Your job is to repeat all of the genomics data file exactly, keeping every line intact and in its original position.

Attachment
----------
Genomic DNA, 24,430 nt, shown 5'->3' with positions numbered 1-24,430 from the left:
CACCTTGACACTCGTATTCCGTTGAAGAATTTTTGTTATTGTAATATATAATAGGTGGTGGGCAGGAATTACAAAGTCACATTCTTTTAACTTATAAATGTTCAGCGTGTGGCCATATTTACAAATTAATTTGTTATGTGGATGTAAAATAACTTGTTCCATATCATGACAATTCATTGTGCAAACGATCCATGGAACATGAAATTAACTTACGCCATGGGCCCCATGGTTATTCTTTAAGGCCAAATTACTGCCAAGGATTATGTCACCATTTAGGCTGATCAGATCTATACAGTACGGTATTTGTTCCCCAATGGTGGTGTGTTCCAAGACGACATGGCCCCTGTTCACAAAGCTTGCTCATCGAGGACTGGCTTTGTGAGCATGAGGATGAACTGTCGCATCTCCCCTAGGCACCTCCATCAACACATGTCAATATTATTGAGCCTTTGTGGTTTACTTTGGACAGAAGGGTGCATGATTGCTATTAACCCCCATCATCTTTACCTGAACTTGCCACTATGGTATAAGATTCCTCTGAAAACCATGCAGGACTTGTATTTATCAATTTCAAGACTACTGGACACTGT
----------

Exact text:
Genomic DNA, 24,430 nt, shown 5'->3' with positions numbered 1-24,430 from the left:
CACCTTGACACTCGTATTCCGTTGAAGAATTTTTGTTATTGTAATATATAATAGGTGGTGGGCAGGAATTACAAAGTCACATTCTTTTAACTTATAAATGTTCAGCGTGTGGCCATATTTACAAATTAATTTGTTATGTGGATGTAAAATAACTTGTTCCATATCATGACAATTCATTGTGCAAACGATCCATGGAACATGAAATTAACTTACGCCATGGGCCCCATGGTTATTCTTTAAGGCCAAATTACTGCCAAGGATTATGTCACCATTTAGGCTGATCAGATCTATACAGTACGGTATTTGTTCCCCAATGGTGGTGTGTTCCAAGACGACATGGCCCCTGTTCACAAAGCTTGCTCATCGAGGACTGGCTTTGTGAGCATGAGGATGAACTGTCGCATCTCCCCTAGGCACCTCCATCAACACATGTCAATATTATTGAGCCTTTGTGGTTTACTTTGGACAGAAGGGTGCATGATTGCTATTAACCCCCATCATCTTTACCTGAACTTGCCACTATGGTATAAGATTCCTCTGAAAACCATGCAGGACTTGTATTTATCAATTTCAAGACTACTGGACACTGT